Some interesting comments in this article . . . thought I’d share for discussion!
Here is the link: Jim Hill : Monday Mouse Watch : The Winter of Disney’s Discontent
But I cut and pasted below! :happy:
Monday Mouse Watch : The Winter of Disney’s Discontent
With late 2008 / early 2009 projected to be an extremely challenging time for the WDW resort, Mouse House managers are already getting aggressive about cost containment. Jim Hill details some of the changes that are now being made around property
It’s been 10 days now since WDW officials revealed that they plan on closing the Pleasure Island portion of Downtown Disney. And while PI fans remain up in arms about this decision (To date, over 4800 of them have already signed that online “Save the Adventurers Club” petition) … I think it’s important that people see the forest through the trees here.
I mean, yes, it’s sad that the 300 people who currently work at Pleasure Island will soon be losing their jobs (Though Walt Disney World Casting will be working with these PI cast members to place them into similar roles around property after September 27th). But at the same time, it’s important to understand that the closing of this part of Downtown Disney is just one of a number of cost-savings measures that Mickey is now putting into place in anticipation of a projected slowdown at WDW this fall & winter.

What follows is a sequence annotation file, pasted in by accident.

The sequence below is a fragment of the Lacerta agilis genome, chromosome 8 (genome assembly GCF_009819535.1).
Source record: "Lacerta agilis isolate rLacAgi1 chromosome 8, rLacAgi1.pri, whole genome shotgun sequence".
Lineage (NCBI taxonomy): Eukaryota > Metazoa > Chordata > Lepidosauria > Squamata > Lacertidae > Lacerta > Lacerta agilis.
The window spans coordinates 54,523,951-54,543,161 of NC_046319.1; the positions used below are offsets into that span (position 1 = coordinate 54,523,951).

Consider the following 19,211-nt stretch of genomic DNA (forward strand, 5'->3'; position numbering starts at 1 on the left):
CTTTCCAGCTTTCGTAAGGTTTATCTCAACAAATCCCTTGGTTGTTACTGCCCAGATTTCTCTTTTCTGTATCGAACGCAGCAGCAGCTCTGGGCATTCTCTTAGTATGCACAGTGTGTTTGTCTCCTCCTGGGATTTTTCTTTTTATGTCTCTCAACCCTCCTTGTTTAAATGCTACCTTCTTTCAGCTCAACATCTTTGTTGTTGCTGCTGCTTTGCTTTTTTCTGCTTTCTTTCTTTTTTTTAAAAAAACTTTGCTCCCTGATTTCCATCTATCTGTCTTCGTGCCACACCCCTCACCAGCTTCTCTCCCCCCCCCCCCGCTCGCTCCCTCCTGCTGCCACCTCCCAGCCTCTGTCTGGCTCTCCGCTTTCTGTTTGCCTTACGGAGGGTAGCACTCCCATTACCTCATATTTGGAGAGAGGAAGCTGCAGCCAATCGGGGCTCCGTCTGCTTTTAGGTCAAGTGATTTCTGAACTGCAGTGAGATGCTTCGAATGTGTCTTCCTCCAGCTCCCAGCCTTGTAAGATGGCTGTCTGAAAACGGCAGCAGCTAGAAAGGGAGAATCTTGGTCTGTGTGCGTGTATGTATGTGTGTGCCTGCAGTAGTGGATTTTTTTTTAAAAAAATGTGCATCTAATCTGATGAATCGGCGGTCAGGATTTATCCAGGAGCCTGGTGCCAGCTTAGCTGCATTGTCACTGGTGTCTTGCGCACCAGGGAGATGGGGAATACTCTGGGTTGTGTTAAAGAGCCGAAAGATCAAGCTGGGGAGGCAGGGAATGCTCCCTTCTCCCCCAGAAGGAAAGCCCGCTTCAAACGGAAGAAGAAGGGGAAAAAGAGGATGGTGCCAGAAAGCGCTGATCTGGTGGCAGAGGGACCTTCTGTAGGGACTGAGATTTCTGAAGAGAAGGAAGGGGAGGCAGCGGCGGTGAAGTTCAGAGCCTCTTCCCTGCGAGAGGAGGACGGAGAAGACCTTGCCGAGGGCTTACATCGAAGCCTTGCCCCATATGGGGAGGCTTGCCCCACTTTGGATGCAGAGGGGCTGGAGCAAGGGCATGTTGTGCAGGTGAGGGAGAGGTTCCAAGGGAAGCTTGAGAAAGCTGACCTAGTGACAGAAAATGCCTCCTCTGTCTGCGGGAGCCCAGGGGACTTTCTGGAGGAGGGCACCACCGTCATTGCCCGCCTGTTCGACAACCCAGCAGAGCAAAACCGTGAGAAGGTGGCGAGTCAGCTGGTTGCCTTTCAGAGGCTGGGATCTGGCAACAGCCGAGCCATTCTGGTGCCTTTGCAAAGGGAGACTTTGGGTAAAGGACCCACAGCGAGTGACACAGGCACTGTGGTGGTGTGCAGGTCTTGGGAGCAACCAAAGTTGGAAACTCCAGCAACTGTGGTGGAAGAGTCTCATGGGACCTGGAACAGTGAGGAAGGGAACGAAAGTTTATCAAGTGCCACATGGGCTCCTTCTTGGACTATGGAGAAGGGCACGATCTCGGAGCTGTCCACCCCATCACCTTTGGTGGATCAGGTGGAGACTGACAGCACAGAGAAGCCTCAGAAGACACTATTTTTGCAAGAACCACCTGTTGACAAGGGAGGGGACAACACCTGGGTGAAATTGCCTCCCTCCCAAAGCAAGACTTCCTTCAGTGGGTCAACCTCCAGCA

Take – for example – Liberty Tree Tavern dropping character dining as January 5, 2009. Mouse House officials will tell you that they’re making a change at this Magic Kingdom eatery because the Guests specifically asked for less character dining. Which (pardon my French here) is total BS.
According to the company’s own surveys, people who visit Disney Parks & Resorts absolutely love the characters. It’s one of the main reasons that they hold the Disney Parks in far higher regard than all of the other theme parks out there. The many opportunities that Guests have while they’re on property to interact with the characters.
So – if anything – WDW visitors are asking for more character dining, not less. So why then is the Magic Kingdom cutting character dining at the Liberty Tree Tavern? It’s simple, really. By taking Mickey, Minnie, Donald, Goofy & Pluto out of that restaurant, Disney will no longer have to pay those 10 cast members who portray the characters at Liberty Tree Tavern each night.
More to the point, once this change is made, Guests will no longer linger at the Liberty Tree Tavern like they used to (So that they can then get their pictures with the characters and/or have their kids collect Mickey & Co.'s autographs). So with fewer reasons to dawdle over dinner … Well, that’s going to allow this restaurant to cut its table turn time. Which will then allow the Liberty Tree Tavern to seat a few extra guests every night.